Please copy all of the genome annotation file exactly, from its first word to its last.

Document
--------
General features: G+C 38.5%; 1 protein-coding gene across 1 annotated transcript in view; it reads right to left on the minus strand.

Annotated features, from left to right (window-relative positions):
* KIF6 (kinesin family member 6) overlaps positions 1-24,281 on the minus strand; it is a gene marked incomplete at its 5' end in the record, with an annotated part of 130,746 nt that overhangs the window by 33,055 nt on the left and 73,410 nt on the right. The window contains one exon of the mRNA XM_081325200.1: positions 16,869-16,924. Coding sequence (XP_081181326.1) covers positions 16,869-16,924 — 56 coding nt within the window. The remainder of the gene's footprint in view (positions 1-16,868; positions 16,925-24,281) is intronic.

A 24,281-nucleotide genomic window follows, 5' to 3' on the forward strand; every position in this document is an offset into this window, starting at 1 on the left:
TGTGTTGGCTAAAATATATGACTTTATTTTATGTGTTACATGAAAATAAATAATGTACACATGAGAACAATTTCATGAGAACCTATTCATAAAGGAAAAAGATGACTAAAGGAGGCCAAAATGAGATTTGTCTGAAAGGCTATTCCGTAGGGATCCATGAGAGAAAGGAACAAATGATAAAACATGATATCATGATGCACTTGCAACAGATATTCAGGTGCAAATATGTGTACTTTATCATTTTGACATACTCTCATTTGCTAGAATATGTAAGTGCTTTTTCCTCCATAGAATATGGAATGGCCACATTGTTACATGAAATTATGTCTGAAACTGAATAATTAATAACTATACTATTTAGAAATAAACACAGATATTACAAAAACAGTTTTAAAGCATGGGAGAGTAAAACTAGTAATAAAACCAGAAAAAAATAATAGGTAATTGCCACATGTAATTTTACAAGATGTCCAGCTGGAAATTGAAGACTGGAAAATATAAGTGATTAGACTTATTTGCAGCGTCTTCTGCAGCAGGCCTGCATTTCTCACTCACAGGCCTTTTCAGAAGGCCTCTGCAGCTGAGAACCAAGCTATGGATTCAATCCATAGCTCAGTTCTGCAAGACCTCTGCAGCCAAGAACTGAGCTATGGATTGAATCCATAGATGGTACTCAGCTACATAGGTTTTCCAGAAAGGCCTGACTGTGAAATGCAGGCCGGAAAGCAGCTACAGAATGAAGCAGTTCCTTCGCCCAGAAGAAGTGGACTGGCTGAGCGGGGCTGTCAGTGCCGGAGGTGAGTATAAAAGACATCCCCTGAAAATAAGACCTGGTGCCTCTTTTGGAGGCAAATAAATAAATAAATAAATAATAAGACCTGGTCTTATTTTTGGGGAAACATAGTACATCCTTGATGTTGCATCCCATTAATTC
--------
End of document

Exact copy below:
General features: G+C 38.5%; 1 protein-coding gene across 1 annotated transcript in view; it reads right to left on the minus strand.

Annotated features, from left to right (window-relative positions):
* KIF6 (kinesin family member 6) overlaps positions 1-24,281 on the minus strand; it is a gene marked incomplete at its 5' end in the record, with an annotated part of 130,746 nt that overhangs the window by 33,055 nt on the left and 73,410 nt on the right. The window contains one exon of the mRNA XM_081325200.1: positions 16,869-16,924. Coding sequence (XP_081181326.1) covers positions 16,869-16,924 — 56 coding nt within the window. The remainder of the gene's footprint in view (positions 1-16,868; positions 16,925-24,281) is intronic.

A 24,281-nucleotide genomic window follows, 5' to 3' on the forward strand; every position in this document is an offset into this window, starting at 1 on the left:
TGTGTTGGCTAAAATATATGACTTTATTTTATGTGTTACATGAAAATAAATAATGTACACATGAGAACAATTTCATGAGAACCTATTCATAAAGGAAAAAGATGACTAAAGGAGGCCAAAATGAGATTTGTCTGAAAGGCTATTCCGTAGGGATCCATGAGAGAAAGGAACAAATGATAAAACATGATATCATGATGCACTTGCAACAGATATTCAGGTGCAAATATGTGTACTTTATCATTTTGACATACTCTCATTTGCTAGAATATGTAAGTGCTTTTTCCTCCATAGAATATGGAATGGCCACATTGTTACATGAAATTATGTCTGAAACTGAATAATTAATAACTATACTATTTAGAAATAAACACAGATATTACAAAAACAGTTTTAAAGCATGGGAGAGTAAAACTAGTAATAAAACCAGAAAAAAATAATAGGTAATTGCCACATGTAATTTTACAAGATGTCCAGCTGGAAATTGAAGACTGGAAAATATAAGTGATTAGACTTATTTGCAGCGTCTTCTGCAGCAGGCCTGCATTTCTCACTCACAGGCCTTTTCAGAAGGCCTCTGCAGCTGAGAACCAAGCTATGGATTCAATCCATAGCTCAGTTCTGCAAGACCTCTGCAGCCAAGAACTGAGCTATGGATTGAATCCATAGATGGTACTCAGCTACATAGGTTTTCCAGAAAGGCCTGACTGTGAAATGCAGGCCGGAAAGCAGCTACAGAATGAAGCAGTTCCTTCGCCCAGAAGAAGTGGACTGGCTGAGCGGGGCTGTCAGTGCCGGAGGTGAGTATAAAAGACATCCCCTGAAAATAAGACCTGGTGCCTCTTTTGGAGGCAAATAAATAAATAAATAAATAATAAGACCTGGTCTTATTTTTGGGGAAACATAGTACATCCTTGATGTTGCATCCCATTAATTC